The National Wildlife Refuge System is the largest and most diverse network of lands and waters dedicated to ensuring the long-term future of America’s rich fish and wildlife heritage. Think abundant wildlife, clean water, clean air and world-class recreation.
Managed by the U.S. Fish and Wildlife Service, the lands and waters of the National Wildlife Refuge System fall mostly along the nation’s rivers, coasts and wetlands and across its heartland. But they also extend into deserts, forests, mountains, oceans and the Arctic. From the Caribbean to the Pacific and Maine to Alaska, there are 566 national wildlife refuges.
The National Wildlife Refuge System also includes 38 wetland management districts, most of them in Prairie Pothole Region of the upper Midwest. Wetland management districts have been called “jewels on the prairie.”
The National Wildlife Refuge System includes five marine national monuments. Four are in the Pacific: Papahānaumokuākea, Pacific Remote Islands, Rose Atoll and Mariana Trench. One is in the Atlantic: Northeast Canyons and Seamounts Marine National Monument.
President Theodore Roosevelt established the Refuge System (PDF) in 1903 at what is now Pelican Island National Wildlife Refuge in Florida. The refuge includes the island and more than 5,400 acres of protected waters and lands in and near Indian River Lagoon on the Atlantic coast.
The Blue Goose, originated by the late cartoonist J.N. “Ding” Darling, is the symbol of the National Wildlife Refuge System. Rachel Carson (PDF), author of “Silent Spring” and former U.S. Fish and Wildlife Service biologist, said: “Wherever you meet this sign, respect it. It means that the land behind the sign has been dedicated by the American people to preserving, for themselves and their children, as much of our native wildlife as can be retained along with our modern civilization.”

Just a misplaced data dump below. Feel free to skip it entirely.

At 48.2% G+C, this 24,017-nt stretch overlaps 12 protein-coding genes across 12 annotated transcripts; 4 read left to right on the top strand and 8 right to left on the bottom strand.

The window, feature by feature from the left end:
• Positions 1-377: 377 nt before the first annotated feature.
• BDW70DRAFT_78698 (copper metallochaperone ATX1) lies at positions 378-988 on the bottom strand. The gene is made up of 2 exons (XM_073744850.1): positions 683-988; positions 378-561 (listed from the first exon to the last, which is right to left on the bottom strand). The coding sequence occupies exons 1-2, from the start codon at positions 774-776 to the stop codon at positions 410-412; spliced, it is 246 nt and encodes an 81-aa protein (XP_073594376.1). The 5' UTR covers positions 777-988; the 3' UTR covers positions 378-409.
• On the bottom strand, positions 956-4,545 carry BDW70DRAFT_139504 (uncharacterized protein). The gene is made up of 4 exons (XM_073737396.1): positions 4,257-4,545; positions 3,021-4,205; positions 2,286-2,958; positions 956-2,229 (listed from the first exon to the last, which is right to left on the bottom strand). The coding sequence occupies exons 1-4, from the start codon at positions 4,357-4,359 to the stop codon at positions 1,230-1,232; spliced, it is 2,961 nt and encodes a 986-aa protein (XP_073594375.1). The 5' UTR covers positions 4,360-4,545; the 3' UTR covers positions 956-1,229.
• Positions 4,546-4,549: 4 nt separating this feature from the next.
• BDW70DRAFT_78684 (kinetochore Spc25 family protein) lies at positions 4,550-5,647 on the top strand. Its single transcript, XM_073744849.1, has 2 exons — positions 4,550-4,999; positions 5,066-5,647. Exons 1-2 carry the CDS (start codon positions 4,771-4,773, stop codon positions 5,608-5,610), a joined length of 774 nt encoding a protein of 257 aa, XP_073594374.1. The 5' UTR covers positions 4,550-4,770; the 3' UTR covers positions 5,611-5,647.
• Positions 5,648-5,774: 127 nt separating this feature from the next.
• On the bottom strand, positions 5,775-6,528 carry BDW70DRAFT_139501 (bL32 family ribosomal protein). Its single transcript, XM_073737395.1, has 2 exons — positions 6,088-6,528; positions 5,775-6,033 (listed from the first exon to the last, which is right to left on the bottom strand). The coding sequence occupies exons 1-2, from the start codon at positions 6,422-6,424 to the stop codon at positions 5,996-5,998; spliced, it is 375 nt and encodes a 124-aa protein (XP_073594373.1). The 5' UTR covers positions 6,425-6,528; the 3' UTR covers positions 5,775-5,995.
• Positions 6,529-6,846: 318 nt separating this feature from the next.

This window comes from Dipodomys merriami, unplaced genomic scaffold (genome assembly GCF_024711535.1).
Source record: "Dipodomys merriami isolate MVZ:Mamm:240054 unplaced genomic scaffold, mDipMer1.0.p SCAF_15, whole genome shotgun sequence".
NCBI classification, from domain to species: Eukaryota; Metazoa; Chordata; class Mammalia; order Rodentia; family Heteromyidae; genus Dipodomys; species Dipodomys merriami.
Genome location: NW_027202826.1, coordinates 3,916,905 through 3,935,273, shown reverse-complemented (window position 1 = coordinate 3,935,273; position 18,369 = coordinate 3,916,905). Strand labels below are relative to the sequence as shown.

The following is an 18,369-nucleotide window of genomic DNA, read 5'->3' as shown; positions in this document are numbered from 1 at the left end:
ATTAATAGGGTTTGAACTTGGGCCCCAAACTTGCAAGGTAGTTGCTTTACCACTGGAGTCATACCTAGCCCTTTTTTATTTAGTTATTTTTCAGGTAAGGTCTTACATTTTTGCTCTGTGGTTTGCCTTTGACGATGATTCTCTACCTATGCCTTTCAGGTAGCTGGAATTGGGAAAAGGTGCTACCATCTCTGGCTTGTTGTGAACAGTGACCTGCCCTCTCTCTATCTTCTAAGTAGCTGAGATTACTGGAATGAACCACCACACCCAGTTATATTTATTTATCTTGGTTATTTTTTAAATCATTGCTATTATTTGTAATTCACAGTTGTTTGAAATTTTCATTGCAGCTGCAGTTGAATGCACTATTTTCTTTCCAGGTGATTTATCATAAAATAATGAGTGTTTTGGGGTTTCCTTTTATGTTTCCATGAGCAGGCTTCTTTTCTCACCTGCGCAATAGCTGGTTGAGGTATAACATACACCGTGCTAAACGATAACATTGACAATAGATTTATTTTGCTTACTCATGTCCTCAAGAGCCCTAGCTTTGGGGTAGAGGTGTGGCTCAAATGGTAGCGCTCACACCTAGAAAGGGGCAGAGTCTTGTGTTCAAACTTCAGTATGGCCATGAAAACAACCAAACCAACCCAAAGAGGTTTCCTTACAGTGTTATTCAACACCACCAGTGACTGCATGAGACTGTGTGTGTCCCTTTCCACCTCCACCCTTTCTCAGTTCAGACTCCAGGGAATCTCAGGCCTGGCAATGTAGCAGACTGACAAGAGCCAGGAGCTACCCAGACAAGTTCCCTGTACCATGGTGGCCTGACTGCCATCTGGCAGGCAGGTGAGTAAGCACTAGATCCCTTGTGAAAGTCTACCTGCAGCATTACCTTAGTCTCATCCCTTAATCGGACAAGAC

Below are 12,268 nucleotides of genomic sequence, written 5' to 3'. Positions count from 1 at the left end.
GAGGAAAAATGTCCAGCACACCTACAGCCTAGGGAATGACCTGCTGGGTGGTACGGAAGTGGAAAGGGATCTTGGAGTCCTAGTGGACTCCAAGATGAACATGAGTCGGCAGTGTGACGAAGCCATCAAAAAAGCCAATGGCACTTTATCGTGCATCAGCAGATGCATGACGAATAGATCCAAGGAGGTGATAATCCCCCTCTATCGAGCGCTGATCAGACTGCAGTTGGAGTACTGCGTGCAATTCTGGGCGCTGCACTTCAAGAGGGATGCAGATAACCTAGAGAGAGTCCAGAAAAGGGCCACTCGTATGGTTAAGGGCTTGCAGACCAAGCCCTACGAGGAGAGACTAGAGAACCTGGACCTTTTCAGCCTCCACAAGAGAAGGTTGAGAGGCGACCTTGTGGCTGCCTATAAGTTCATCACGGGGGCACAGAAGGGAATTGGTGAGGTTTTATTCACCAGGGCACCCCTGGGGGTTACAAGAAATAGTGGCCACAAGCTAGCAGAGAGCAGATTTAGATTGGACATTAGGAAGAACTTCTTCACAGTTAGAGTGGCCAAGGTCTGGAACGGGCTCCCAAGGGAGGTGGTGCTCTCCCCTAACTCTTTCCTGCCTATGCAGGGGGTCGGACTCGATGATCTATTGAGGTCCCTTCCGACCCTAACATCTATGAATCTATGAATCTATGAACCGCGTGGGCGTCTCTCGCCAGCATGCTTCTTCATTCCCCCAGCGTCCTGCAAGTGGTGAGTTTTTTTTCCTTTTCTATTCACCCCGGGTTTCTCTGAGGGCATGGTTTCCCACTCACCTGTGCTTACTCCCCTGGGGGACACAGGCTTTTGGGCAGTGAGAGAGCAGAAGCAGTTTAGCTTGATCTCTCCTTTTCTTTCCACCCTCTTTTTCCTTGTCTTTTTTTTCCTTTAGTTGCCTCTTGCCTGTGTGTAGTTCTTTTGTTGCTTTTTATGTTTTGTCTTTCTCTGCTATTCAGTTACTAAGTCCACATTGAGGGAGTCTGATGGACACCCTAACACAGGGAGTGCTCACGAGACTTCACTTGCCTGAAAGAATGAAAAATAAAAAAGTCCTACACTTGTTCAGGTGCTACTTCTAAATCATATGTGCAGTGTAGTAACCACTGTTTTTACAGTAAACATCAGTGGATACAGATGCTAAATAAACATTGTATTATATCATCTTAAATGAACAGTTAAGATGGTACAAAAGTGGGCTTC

National wildlife refuges provide important habitat for more than 380 threatened or endangered species. Many refuges also conserve Congressionally designated wilderness and a range of historical and cultural resources (video).
You can experience America’s wildlife heritage at a national wildlife refuge near you. On hundreds of wildlife refuges, you can fish, hunt, walk a trail, photograph wildlife and enjoy environmental education programs. There is at least one national wildlife refuge in each state. To find one near you, go here and write in your Zip Code.
The U.S. Fish and Wildlife Service partners with community groups across the country to achieve conservation goals while meeting local needs.
The Fish and Wildlife Service’s Urban Wildlife Conservation Program offers a broad and innovative model for community-centered fish and wildlife conservation in times of changing demographics and increasing conservation concerns. The main goal of the program is to positively impact wildlife and people.
You can refresh, reenergize and reinvigorate yourself by visiting in person.
“Being able to get out on the refuge calms my heart, restores my soul and helps me put things back into perspective. I think it can do the same for others,” says Steve Gifford, an accomplished amateur photographer and regular visitor to Patoka River National Wildlife Refuge in Indiana, where he took the river otters photo above.